3
$\begingroup$

In de Broglie hypothesis, particles have wave nature. The question is does this wave have inertia? If so is it represented in the corresponding wave equation?

$\endgroup$
1
$\begingroup$

Let's first address the general question--do "waves" of any kind have (or can they have) inertia? I suppose here by "inertia" you mean "resistance to changes in velocity." This is certainly true of waves in, say, water--you've certainly felt resistance to your hand if you sweep it through water to make a wave; the destructive force of a tsunami is a more extreme example of the force a wave can transmit.

Even in classical electromagnetism, where the waves (light) are massless, they still have inertia. Consider, for a very direct example, a solar sail which reflects light from a source and acquires momentum from the rebounding light--we wouldn't expect this to happen if light waves had no inertia, since in that case presumably we could easily change their direction with no resistance.

Now, do quantum "matter waves" have inertia? This a more subtle question, because the wave should not be viewed as a "spread out" particle, but rather a probability amplitude for the particle to be measured as present at a particular point in space.

However, I think it should be clear that these waves do have inertia, by considering collision problems, just as we did for the previous two cases. We know that when two particles collide, they must conserve momentum. For instance, it is not possible that two particles of equal mass collide head-on and then both move in the same direction afterwards, and furthermore we know that this collision is extremely well-modeled quantum mechanically by Schrodinger's wave equations.

To get a more direct and mathematical answer, let's consider another definition of inertia, which is that an object has inertia if its velocity (and thus its momentum) remains unchanged unless acted on by an external force. For a massive, non-relativistic, particle, the Hamiltonian is given by: \begin{equation} H = \frac{p^2}{2m} + V(x) \end{equation} Here V(x) is our external potential ("force" is a difficult quantity to work with in quantum mechanics), $p$ is the momentum operator, and $m$ is the mass of the particle. Suppose there is no external force, so $V(x) = 0$ (or any constant really). Then the rate of change of the momentum operator using the Heisenberg picture (equivalent to the more traditional Schrodinger wave picture) is: \begin{equation} \frac{ \mathrm{d}{p}}{\mathrm{d} t} = \frac{i}{\hbar} \left[ H , p \right] = 0 \end{equation} This is because the momentum operator is only commuting with $p^2$, and operators always commute with their own squares. Therefore, momentum is unchanging, and we can see that the "principle of inertia" is indeed respected by the equations of quantum mechanics. This occurs in the equations essentially by the fact that the free-particle Hamiltonian commutes with momentum, and therefore if the particle is subject to this Hamiltonian the momentum will not change.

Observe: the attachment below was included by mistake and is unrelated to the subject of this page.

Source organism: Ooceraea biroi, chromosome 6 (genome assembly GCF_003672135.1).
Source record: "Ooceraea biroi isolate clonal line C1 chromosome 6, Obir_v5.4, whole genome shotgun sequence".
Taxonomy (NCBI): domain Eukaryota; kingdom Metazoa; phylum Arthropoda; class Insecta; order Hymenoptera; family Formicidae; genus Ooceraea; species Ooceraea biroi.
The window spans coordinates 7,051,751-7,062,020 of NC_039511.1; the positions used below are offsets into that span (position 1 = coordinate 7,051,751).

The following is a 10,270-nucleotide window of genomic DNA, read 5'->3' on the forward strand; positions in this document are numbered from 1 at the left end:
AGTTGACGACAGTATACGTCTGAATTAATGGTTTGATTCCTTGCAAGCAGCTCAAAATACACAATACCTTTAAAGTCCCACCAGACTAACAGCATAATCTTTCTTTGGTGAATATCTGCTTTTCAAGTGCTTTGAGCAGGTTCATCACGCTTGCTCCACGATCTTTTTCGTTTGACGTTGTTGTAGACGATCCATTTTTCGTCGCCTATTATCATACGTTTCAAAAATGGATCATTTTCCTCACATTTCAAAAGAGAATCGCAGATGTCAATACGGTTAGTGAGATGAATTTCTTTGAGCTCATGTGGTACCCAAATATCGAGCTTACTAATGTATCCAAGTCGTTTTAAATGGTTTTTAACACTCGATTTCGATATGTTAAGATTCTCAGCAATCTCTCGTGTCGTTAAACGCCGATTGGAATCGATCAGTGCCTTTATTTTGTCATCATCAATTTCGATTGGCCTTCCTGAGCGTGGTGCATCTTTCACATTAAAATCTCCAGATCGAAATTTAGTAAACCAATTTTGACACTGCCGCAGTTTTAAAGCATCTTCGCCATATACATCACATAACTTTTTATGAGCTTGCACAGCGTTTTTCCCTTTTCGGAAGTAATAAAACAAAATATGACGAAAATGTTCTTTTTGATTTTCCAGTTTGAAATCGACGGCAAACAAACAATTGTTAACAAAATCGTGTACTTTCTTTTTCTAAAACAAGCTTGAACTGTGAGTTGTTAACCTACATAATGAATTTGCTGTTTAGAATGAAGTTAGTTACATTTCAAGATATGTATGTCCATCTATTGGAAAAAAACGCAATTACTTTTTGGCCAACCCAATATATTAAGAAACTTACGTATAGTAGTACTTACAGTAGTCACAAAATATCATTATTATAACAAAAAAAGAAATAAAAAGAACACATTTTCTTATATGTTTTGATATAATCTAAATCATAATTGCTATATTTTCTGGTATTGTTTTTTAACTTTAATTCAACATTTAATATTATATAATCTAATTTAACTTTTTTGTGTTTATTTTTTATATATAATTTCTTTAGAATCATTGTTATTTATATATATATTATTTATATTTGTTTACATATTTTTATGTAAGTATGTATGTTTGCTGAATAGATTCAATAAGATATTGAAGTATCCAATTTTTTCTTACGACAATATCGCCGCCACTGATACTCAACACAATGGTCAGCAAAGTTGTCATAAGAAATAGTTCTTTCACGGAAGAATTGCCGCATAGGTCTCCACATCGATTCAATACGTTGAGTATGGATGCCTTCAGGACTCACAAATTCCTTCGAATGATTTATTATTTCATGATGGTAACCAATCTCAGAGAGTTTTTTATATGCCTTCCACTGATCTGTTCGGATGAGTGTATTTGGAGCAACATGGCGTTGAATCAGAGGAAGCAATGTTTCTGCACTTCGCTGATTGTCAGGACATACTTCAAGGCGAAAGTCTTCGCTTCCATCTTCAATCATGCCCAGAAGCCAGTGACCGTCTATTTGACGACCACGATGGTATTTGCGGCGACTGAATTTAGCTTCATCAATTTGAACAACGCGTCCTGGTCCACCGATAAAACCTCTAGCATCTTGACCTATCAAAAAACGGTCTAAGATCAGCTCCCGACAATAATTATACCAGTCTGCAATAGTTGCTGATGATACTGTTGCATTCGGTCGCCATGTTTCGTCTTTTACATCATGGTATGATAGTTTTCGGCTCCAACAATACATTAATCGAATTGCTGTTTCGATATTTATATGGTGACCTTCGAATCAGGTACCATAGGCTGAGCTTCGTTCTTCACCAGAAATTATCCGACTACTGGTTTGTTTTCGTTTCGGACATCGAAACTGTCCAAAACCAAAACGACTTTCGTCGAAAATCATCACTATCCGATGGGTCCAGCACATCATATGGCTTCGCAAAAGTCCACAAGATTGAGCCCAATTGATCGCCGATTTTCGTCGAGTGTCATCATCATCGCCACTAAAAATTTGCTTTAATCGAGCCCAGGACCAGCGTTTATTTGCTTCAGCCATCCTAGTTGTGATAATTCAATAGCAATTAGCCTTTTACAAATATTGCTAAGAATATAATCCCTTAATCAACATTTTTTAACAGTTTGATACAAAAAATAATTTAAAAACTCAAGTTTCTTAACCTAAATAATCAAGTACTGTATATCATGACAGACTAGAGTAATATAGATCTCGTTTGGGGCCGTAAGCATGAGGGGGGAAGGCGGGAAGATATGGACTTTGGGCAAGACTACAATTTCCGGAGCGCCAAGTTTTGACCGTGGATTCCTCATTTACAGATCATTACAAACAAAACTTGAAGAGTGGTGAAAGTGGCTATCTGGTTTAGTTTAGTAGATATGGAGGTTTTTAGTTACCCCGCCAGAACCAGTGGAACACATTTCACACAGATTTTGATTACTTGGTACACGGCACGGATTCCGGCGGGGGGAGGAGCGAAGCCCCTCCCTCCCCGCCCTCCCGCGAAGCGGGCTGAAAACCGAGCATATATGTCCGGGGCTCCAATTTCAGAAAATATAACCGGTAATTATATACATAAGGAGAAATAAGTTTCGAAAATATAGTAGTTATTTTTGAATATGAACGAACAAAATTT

$\endgroup$
-4
$\begingroup$

TDSE

TISE

Here you have the time dependent and independent Schrodinger wave equations, respectively. These relate to the energy of particles, but the trident symbol, Psi is representative of the actual wave equation I believe you are referring to.

While De Broglie and schrodinger and others like them do describe particles as behaving like waves, they are referring primarily to probability functions, or wave equations describing where a particle is likely to be found. Meaning, in a given space, the particles and the "paths" they move in can be represented by waves, where you have crests (areas of high probability) and troughs (areas of low probability).

In short, particles CAN have mass and thus COULD have inertia, but the wave equation themselves do not as they are merely a representation of probability.

Hope this helps!

$\endgroup$
  • $\begingroup$ I'm sorry, but I have to downvote; there are several basic misunderstandings of QM in this answer. It's not "crests" and "troughs" that are high/low probability, as probability is given by the square of the wavefunction. It is not the case that "most particles move at or near the speed of light," and relativistic considerations are not the source of the uncertainty principle. You cite Schrodinger equations and say the equation doesn't have mass, but the $\hbar^2 / 2m$ term is precisely the mass and reflects the massive dispersion relation. $\endgroup$ – zeldredge Jul 13 '16 at 14:24
  • $\begingroup$ @zeldredge Sorry for the misunderstanding in the last statement, I meant the wave equations do not have inertia, but of course they have mass as you pointed out. I cited the Schrodinger equations as they are the ones I am most familiar with, but in retrospect they may not have been the best to cite as they are used for finding particle energy. Nonetheless, the symbol Psi represents the probability wave function as seen: wikimedia.org/api/rest_v1/media/math/render/svg/… This is the square of Psi and PSi*, yes but still uses wave and troughs. $\endgroup$ – Garrettfromhp Jul 13 '16 at 14:35
  • $\begingroup$ Also, I believe relativistic considerations are EXACTLY the source of the uncertainty principal, because particles move near the speed of light their positions are uncertain. But please, if I am completely incorrect, cite your sources. I am not trying to speak absentmindedly. $\endgroup$ – Garrettfromhp Jul 13 '16 at 14:37
  • 2
    $\begingroup$ It is better to put the equations inline using mathjax. $\endgroup$ – RedGrittyBrick Jul 13 '16 at 14:43
  • $\begingroup$ @RedGrittyBrick Thanks! That's actually very helpful. $\endgroup$ – Garrettfromhp Jul 13 '16 at 14:47

Your Answer

By clicking “Post Your Answer”, you agree to our terms of service, privacy policy and cookie policy

Not the answer you're looking for? Browse other questions tagged or ask your own question.